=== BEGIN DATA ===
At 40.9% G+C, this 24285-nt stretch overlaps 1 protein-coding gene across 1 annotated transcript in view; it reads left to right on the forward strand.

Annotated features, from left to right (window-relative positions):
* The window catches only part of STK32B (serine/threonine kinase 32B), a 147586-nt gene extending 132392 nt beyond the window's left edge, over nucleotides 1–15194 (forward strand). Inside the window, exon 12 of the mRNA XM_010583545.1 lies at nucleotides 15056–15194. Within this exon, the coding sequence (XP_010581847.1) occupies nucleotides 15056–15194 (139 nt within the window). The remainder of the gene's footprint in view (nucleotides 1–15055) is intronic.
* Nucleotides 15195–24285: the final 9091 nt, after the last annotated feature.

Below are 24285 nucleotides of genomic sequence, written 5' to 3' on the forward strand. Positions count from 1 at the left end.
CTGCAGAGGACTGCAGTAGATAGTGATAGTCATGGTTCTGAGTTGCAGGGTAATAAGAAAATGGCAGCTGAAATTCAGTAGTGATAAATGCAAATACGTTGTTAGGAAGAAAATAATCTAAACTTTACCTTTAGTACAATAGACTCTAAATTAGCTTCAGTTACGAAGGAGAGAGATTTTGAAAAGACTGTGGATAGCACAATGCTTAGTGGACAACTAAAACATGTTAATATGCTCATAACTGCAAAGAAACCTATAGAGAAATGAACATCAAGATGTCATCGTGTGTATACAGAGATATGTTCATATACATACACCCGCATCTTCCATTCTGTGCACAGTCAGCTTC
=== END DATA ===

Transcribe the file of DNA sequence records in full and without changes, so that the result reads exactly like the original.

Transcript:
At 40.9% G+C, this 24285-nt stretch overlaps 1 protein-coding gene across 1 annotated transcript in view; it reads left to right on the forward strand.

Annotated features, from left to right (window-relative positions):
* The window catches only part of STK32B (serine/threonine kinase 32B), a 147586-nt gene extending 132392 nt beyond the window's left edge, over nucleotides 1–15194 (forward strand). Inside the window, exon 12 of the mRNA XM_010583545.1 lies at nucleotides 15056–15194. Within this exon, the coding sequence (XP_010581847.1) occupies nucleotides 15056–15194 (139 nt within the window). The remainder of the gene's footprint in view (nucleotides 1–15055) is intronic.
* Nucleotides 15195–24285: the final 9091 nt, after the last annotated feature.

Below are 24285 nucleotides of genomic sequence, written 5' to 3' on the forward strand. Positions count from 1 at the left end.
CTGCAGAGGACTGCAGTAGATAGTGATAGTCATGGTTCTGAGTTGCAGGGTAATAAGAAAATGGCAGCTGAAATTCAGTAGTGATAAATGCAAATACGTTGTTAGGAAGAAAATAATCTAAACTTTACCTTTAGTACAATAGACTCTAAATTAGCTTCAGTTACGAAGGAGAGAGATTTTGAAAAGACTGTGGATAGCACAATGCTTAGTGGACAACTAAAACATGTTAATATGCTCATAACTGCAAAGAAACCTATAGAGAAATGAACATCAAGATGTCATCGTGTGTATACAGAGATATGTTCATATACATACACCCGCATCTTCCATTCTGTGCACAGTCAGCTTC